2. #2
    and the hat of wrongness Salem's Avatar
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    > int j = send(clients.at(i), buffer, sizeof(buffer) - 1, 0);
    sizeof() doesn't work on pointers (at least not in the way you want it to here).
    Use strlen() instead.

    Also, you need to be aware that just because you asked to send say 10 bytes that 10 bytes will always be sent. send() may return with any number of bytes sent (up to the limit you state), and it's up to you to call send() again with the remainder.
    If you dance barefoot on the broken glass of undefined behaviour, you've got to expect the occasional cut.
    If at first you don't succeed, try writing your phone number on the exam paper.
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  3. #3
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    Right, fixed that. Do you know why the message never gets sent to the client?

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    I tested the program running the server and clients from different computers, the problem still persists. I've followed everything properly (in terms of initialising winsock and everything) as far as I know. Any ideas as to what's going on?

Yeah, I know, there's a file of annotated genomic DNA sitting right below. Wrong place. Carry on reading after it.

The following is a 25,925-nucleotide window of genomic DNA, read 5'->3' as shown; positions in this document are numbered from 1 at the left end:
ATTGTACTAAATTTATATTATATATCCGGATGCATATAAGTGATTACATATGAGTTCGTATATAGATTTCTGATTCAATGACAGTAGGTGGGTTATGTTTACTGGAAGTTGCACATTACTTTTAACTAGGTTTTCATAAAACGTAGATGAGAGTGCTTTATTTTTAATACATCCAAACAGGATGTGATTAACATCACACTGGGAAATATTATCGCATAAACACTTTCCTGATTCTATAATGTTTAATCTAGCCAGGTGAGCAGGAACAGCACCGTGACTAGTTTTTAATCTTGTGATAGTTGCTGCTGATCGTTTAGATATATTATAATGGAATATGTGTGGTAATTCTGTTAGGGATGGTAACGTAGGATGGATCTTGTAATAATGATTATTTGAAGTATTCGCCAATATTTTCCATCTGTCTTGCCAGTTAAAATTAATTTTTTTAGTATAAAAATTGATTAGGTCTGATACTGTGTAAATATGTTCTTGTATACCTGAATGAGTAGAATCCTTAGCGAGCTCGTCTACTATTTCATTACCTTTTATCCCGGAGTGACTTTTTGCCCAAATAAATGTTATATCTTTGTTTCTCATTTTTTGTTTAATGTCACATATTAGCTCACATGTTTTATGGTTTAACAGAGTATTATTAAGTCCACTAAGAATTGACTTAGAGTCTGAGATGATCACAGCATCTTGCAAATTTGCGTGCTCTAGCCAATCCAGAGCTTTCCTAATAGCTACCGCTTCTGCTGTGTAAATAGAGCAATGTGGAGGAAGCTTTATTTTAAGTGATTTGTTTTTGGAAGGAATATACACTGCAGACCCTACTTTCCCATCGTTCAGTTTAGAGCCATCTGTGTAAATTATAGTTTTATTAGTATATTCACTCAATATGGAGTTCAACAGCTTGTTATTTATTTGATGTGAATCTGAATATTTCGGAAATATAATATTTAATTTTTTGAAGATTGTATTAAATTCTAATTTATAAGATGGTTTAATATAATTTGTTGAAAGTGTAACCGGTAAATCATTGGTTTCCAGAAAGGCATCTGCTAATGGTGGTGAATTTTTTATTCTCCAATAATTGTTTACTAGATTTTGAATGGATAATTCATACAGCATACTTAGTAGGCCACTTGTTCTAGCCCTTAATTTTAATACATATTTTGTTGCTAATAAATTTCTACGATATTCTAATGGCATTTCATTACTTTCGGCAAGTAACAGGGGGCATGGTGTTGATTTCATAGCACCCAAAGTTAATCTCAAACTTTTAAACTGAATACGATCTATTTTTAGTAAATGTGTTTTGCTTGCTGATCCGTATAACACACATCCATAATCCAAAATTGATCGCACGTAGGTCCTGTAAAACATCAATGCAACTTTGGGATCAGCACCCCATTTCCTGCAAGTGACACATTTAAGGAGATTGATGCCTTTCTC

5. #5
    and the hat of wrongness Salem's Avatar
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    Dunno without seeing the latest code.

    You could try running wireshark (was ethereal) to monitor the traffic at the network level to verify what you think is happening is really happening.
    If you dance barefoot on the broken glass of undefined behaviour, you've got to expect the occasional cut.
    If at first you don't succeed, try writing your phone number on the exam paper.
    I support http://www.ukip.org/ as the first necessary step to a free Europe.

  6. #6
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    I figured it out. When the server accepted a connection from a client, I hadn't WSAAsyncSelect() ed this new socket yet. I added this line and it works fine now.